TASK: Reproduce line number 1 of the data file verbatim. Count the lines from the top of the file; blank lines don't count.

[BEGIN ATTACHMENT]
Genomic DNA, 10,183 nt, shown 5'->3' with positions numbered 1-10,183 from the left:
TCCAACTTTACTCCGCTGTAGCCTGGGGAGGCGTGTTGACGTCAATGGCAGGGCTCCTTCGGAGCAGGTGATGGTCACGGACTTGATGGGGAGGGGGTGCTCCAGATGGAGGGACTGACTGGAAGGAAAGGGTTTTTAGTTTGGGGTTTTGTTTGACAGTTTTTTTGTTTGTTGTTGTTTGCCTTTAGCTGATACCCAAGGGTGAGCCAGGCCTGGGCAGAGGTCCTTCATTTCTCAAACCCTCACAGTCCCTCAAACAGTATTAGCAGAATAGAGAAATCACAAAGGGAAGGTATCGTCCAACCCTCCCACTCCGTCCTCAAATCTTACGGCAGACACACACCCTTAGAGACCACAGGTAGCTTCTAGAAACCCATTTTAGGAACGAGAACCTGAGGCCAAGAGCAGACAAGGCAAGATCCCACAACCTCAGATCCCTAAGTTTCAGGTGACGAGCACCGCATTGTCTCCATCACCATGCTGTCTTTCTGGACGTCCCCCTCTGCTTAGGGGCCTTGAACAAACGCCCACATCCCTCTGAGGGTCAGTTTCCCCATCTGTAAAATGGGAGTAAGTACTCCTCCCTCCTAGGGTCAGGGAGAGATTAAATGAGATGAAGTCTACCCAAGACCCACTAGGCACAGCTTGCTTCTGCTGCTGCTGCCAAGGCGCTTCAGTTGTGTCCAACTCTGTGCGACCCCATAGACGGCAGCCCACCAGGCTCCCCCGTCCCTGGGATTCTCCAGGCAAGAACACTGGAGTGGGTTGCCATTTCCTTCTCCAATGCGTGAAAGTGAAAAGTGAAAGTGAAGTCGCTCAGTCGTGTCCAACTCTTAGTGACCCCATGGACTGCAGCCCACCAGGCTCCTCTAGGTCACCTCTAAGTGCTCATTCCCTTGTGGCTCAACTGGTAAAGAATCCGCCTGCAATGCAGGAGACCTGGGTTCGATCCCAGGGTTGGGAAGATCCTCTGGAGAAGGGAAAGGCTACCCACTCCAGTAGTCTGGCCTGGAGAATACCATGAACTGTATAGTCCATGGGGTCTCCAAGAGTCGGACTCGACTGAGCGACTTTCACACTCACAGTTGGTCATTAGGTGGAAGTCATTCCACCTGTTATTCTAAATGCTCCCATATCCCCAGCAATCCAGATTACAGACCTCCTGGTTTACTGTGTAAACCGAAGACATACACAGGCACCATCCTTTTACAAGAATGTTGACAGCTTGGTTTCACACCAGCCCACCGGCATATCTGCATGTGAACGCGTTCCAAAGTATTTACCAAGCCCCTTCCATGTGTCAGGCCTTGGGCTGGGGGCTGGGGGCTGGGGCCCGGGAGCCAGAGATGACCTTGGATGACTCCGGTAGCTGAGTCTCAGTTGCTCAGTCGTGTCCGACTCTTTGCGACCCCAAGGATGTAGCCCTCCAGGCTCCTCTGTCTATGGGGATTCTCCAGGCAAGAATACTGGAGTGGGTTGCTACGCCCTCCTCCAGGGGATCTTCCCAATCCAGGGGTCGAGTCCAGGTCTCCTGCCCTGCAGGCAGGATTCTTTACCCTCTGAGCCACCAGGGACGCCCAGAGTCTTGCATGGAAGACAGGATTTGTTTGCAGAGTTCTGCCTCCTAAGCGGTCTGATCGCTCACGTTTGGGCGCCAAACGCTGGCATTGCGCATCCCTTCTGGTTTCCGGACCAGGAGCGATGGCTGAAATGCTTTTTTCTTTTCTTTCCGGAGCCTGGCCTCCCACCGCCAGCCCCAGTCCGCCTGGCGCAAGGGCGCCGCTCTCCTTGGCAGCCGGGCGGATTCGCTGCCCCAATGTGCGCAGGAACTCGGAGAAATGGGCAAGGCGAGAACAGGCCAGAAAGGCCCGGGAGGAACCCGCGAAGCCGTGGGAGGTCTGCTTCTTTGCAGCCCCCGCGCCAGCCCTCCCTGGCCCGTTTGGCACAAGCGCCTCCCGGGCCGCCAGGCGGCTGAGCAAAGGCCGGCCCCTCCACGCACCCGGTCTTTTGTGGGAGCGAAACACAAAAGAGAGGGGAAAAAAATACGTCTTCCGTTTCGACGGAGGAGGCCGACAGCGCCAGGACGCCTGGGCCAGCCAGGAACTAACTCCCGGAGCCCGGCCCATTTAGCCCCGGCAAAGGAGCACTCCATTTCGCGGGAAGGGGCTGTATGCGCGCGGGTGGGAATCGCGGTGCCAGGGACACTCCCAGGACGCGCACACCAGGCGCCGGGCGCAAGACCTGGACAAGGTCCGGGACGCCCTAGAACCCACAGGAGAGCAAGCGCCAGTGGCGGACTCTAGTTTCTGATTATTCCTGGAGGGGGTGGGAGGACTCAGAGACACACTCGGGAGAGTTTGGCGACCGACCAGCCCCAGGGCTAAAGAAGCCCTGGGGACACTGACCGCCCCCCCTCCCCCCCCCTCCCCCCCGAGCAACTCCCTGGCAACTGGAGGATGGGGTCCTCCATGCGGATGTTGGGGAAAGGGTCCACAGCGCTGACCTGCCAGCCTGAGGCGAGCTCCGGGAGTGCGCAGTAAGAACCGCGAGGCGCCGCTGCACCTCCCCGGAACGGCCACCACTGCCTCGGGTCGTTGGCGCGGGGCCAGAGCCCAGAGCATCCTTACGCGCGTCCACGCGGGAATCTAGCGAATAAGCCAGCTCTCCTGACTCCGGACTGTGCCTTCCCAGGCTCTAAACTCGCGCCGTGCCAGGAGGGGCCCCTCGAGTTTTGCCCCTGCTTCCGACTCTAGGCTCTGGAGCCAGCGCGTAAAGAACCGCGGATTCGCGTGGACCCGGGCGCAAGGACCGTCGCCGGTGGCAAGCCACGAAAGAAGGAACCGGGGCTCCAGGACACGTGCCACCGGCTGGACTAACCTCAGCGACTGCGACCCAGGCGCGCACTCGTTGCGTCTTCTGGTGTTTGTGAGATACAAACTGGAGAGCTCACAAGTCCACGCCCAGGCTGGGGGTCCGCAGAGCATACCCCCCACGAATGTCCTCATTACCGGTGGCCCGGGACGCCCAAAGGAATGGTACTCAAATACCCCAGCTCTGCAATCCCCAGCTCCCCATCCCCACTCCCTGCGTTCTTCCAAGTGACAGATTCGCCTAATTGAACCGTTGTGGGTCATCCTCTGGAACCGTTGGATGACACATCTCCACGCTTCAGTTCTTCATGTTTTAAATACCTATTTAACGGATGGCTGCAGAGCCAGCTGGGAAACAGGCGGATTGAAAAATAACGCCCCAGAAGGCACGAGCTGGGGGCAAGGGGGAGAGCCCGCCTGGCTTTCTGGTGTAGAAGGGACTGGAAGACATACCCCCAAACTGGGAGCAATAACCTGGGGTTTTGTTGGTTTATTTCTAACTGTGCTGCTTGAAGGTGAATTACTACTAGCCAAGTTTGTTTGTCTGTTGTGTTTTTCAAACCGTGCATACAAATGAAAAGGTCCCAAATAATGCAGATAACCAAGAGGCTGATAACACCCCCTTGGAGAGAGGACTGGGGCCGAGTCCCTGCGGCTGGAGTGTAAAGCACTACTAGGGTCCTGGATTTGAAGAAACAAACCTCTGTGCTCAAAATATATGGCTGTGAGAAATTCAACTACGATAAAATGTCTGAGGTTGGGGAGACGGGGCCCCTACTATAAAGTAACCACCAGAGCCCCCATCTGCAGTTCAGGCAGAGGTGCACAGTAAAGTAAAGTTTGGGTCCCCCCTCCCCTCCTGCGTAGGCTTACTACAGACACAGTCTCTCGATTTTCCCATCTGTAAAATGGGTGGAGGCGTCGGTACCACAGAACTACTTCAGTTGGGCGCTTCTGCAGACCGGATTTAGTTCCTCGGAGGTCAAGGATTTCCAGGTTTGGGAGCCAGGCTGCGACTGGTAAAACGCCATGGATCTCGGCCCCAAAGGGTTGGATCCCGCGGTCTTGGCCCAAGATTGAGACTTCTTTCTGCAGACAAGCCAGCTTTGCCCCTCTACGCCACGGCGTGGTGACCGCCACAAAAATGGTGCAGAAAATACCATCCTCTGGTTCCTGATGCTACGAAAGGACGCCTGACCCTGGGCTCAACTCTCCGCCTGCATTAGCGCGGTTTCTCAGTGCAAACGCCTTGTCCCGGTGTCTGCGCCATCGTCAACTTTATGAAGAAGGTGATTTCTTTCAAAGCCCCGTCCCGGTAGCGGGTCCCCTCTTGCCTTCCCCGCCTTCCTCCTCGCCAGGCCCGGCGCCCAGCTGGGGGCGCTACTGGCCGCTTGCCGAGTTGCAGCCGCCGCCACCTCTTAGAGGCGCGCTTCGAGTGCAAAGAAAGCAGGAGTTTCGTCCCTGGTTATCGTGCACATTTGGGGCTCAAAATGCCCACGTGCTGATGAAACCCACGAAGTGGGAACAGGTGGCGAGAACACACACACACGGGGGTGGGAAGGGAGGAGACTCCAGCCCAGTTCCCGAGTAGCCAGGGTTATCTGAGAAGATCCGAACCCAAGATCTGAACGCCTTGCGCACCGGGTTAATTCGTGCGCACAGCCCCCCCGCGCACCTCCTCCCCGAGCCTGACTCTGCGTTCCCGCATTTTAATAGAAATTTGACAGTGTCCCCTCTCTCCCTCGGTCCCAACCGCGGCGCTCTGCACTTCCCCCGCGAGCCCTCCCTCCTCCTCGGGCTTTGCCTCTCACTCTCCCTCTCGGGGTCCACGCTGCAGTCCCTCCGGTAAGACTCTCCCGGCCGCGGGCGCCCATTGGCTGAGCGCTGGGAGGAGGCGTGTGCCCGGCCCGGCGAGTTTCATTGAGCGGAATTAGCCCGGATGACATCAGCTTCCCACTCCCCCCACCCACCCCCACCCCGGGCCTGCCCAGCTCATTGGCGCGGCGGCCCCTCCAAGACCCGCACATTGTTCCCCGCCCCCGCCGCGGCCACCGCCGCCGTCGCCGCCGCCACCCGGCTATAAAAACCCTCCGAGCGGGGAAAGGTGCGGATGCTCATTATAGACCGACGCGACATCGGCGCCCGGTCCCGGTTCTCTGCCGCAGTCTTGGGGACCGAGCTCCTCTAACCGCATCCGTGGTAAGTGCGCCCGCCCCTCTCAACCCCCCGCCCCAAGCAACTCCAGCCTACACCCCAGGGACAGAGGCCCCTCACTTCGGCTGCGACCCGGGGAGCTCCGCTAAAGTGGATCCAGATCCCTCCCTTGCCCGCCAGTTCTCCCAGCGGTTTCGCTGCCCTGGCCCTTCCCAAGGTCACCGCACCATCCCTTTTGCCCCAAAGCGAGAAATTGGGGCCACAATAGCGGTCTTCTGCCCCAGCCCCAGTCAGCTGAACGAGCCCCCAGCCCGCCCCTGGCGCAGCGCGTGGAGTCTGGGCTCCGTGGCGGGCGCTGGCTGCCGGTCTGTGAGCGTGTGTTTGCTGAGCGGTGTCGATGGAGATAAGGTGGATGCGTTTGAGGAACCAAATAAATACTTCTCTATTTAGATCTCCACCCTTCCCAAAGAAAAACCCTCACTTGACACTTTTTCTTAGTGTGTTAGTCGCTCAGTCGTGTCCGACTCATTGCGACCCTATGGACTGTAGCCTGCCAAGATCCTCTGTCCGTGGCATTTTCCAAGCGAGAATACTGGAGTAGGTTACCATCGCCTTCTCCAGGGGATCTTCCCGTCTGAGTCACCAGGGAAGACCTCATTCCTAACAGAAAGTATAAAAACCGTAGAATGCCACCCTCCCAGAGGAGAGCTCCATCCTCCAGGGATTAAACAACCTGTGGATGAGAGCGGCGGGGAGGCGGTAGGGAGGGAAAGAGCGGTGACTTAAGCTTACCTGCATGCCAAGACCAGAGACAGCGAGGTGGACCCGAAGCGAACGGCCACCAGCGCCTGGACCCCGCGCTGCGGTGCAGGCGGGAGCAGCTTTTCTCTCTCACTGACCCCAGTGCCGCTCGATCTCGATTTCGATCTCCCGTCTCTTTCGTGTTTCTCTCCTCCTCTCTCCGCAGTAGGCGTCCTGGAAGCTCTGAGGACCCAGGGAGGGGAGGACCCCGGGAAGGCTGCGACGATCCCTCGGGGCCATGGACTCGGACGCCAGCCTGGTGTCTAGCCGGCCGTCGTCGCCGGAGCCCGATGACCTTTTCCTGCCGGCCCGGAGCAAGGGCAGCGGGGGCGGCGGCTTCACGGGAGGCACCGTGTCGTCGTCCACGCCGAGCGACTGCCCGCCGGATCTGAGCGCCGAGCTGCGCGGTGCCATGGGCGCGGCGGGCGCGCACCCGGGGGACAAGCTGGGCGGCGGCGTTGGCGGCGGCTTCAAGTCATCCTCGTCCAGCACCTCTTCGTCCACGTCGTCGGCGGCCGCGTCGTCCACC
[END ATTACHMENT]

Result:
Genomic DNA, 10,183 nt, shown 5'->3' with positions numbered 1-10,183 from the left: